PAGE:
Court Cases & Orders

Deadbeat Dad Jailed for 4.5 Years for Failing to Pay Nearly $250K in Child Support

Written by Russell Alexander ria@russellalexander.com / (905) 655-6335

Deadbeat Dad Jailed for 4.5 Years for Failing to Pay Nearly $250K in Child Support

In a controversial Nova Scotia decision released recently, a father who failed to abide by a court order requiring him to pay nearly $247,000 in unpaid child support was sentenced to 4.5 years’ incarceration for contempt of court.

The father, who is an IT professional, had been ordered by a court in 2013 to pay the mother almost $270,000 in unpaid child support which had accumulated over an 8-year span.  The hefty arrears stemmed from the father’s chronic underpayment of support for their two kids. Except for what the court called “only token efforts to support his children” during their formative years, the father had foisted almost all his financial obligations on the mother, who had no professional qualifications and made a relatively modest living.

Yet a full two years after the court issued that 2013 order, the father had paid the mother only about $20,000 towards the amount owing; this left $247,000 including interest, still unpaid.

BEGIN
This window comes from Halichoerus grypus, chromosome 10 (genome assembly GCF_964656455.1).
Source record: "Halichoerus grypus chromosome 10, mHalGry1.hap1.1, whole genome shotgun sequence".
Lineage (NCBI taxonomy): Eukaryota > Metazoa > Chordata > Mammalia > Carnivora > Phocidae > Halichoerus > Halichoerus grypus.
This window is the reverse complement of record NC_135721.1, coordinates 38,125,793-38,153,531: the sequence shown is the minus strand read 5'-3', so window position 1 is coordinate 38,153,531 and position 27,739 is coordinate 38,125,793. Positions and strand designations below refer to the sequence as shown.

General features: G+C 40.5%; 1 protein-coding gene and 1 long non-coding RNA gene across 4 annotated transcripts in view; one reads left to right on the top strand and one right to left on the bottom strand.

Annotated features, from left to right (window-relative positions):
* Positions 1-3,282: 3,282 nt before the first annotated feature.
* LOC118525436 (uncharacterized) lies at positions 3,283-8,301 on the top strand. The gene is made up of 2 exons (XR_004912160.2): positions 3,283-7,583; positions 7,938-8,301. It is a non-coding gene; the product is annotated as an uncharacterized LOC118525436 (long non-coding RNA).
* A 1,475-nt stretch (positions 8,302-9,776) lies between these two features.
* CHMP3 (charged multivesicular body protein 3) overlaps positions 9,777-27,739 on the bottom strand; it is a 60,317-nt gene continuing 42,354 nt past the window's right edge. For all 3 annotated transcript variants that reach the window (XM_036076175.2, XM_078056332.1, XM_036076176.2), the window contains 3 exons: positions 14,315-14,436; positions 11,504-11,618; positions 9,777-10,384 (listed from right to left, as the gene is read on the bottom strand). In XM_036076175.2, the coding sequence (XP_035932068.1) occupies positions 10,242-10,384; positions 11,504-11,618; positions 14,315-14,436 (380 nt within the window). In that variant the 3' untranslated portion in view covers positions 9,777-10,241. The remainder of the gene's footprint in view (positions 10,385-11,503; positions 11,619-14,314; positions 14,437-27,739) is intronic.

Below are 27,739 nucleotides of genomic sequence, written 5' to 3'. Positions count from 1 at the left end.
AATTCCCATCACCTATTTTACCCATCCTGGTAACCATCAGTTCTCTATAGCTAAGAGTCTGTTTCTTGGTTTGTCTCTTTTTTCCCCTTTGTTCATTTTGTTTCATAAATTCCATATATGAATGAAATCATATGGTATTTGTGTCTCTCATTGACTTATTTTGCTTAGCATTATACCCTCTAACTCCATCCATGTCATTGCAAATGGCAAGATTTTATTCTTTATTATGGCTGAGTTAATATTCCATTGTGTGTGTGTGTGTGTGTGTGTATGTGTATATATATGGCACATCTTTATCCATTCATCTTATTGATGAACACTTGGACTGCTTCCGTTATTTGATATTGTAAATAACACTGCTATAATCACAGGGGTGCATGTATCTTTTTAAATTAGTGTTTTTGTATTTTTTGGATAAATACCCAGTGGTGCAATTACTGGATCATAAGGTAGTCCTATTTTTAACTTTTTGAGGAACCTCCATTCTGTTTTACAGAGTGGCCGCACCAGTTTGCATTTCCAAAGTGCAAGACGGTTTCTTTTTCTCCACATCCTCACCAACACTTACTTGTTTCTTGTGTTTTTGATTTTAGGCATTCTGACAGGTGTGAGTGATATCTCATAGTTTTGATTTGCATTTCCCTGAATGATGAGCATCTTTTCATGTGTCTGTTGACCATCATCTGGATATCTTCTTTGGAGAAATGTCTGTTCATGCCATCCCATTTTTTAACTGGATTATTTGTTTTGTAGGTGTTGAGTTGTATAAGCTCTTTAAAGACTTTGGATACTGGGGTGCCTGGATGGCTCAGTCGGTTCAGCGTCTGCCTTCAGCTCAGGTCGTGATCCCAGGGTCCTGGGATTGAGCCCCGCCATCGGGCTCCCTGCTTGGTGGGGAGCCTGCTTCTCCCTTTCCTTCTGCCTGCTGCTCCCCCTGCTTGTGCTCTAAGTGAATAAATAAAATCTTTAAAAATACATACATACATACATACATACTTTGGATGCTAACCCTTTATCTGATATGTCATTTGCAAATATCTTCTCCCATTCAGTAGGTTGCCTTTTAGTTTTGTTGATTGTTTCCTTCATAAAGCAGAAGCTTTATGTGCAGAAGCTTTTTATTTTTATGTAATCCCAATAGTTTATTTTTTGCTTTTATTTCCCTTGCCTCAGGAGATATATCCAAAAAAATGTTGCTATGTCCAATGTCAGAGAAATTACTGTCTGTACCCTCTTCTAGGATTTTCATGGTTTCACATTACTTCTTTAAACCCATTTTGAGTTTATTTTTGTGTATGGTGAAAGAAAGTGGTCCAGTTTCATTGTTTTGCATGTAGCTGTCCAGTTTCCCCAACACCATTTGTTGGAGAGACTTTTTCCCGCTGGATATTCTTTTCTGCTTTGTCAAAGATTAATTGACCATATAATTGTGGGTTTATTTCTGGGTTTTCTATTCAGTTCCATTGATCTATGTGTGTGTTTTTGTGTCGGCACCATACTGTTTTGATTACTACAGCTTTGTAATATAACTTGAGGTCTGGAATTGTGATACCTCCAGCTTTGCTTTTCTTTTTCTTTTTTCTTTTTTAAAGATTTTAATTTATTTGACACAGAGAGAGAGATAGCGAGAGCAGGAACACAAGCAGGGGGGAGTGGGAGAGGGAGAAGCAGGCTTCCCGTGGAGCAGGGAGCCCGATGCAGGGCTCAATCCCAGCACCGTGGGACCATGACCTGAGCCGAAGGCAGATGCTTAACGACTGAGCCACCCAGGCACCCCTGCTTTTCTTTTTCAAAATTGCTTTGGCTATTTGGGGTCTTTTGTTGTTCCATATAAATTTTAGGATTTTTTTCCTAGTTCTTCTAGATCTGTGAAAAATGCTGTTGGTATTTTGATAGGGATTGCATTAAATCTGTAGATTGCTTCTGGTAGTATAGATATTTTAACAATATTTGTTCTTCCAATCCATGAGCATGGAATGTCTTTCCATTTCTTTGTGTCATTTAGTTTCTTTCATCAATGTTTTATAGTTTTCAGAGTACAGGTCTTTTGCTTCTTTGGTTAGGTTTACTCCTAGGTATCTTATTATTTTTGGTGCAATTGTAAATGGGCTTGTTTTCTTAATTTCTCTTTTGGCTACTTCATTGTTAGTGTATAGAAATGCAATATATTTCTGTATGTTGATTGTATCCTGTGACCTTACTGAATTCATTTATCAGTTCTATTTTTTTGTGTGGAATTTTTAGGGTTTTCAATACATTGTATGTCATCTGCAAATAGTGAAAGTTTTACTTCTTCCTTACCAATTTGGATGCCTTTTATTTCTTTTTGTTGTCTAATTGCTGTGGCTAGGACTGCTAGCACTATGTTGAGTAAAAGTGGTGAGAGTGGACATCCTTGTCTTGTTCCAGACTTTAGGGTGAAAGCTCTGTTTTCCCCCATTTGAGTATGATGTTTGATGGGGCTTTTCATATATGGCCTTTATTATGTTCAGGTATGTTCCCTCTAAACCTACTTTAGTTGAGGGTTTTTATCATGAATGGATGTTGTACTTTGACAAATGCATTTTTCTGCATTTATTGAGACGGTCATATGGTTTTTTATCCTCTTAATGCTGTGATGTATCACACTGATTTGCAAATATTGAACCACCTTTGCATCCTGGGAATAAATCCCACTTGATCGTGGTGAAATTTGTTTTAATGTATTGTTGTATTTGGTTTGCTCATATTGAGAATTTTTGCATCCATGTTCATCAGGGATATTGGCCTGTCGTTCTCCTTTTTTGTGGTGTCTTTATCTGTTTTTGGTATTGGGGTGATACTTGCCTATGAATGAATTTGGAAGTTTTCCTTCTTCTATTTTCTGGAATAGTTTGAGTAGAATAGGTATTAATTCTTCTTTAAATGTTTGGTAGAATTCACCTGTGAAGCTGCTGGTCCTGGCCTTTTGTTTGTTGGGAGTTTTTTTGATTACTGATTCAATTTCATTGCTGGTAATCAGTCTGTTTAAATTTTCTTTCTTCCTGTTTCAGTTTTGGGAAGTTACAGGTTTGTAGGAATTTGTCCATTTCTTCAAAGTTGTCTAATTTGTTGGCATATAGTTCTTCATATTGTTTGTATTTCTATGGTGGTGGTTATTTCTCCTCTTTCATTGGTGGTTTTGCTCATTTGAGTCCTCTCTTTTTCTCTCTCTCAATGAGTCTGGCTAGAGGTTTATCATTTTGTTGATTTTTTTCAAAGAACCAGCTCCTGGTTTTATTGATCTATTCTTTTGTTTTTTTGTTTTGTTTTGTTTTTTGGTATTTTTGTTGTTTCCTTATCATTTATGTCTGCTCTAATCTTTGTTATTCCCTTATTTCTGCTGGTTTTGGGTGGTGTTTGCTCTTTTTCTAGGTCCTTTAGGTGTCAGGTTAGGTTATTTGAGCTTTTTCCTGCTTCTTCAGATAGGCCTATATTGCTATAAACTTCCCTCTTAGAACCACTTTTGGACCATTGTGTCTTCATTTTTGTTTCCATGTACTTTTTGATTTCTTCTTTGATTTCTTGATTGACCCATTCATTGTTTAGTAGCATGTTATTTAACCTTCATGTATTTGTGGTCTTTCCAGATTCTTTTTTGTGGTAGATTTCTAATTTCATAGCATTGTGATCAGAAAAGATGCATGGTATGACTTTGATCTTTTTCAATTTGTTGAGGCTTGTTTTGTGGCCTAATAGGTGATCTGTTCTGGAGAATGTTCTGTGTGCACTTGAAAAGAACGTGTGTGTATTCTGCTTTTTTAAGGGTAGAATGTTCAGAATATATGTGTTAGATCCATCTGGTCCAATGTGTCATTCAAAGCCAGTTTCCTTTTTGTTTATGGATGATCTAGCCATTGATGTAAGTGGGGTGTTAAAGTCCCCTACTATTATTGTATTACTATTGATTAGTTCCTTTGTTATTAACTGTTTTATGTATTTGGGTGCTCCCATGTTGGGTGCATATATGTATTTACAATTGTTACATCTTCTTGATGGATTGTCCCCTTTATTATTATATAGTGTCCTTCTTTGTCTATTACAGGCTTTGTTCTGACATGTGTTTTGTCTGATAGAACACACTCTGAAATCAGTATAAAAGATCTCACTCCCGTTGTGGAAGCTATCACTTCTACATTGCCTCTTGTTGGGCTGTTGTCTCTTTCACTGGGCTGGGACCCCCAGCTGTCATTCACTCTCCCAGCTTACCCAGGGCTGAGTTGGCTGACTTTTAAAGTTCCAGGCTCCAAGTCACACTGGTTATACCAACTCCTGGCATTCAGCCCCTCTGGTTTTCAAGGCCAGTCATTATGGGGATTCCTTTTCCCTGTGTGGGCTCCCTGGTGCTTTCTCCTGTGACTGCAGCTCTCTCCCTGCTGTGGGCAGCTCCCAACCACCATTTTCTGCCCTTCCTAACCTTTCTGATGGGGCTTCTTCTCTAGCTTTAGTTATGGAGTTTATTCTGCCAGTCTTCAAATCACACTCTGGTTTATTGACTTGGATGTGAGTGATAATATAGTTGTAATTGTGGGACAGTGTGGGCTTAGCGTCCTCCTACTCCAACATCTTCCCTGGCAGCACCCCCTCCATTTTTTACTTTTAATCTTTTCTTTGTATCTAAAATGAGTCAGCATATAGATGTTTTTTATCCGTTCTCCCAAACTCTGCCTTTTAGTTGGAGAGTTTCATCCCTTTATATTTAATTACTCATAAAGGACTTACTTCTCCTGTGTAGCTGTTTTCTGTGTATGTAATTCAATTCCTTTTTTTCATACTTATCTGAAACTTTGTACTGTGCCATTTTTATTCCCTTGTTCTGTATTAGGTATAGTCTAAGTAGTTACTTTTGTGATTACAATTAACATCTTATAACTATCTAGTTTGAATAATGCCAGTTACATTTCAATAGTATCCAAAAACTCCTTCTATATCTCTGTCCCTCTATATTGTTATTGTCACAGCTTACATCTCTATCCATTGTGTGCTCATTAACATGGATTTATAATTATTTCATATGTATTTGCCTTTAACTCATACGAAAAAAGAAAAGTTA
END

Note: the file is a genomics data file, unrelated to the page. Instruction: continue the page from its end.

In 2015, at the mother’s request, the father was adjudged to be in contempt of court for ignoring the earlier order.  In the meantime, the father had moved with his new wife to Denmark, from where he launched various appeals and procedural moves that went nowhere. (And in November 2020, he was returned to Nova Scotia after being arrested in Montreal under a Canada-wide warrant, following his 2019 deportation from Denmark).

This left the present-day court with the task of fashioning the appropriate penalty for the father’s civil contempt.  The mother asked that he be given a 5-year jail term, plus various fines, interest and costs amounting to an additional $454,000 (not including the original $247,000 he still owed in support).

The court considered the proper penalty in the circumstances.  First, it examined the “social order” objective behind a contempt proceeding, stating: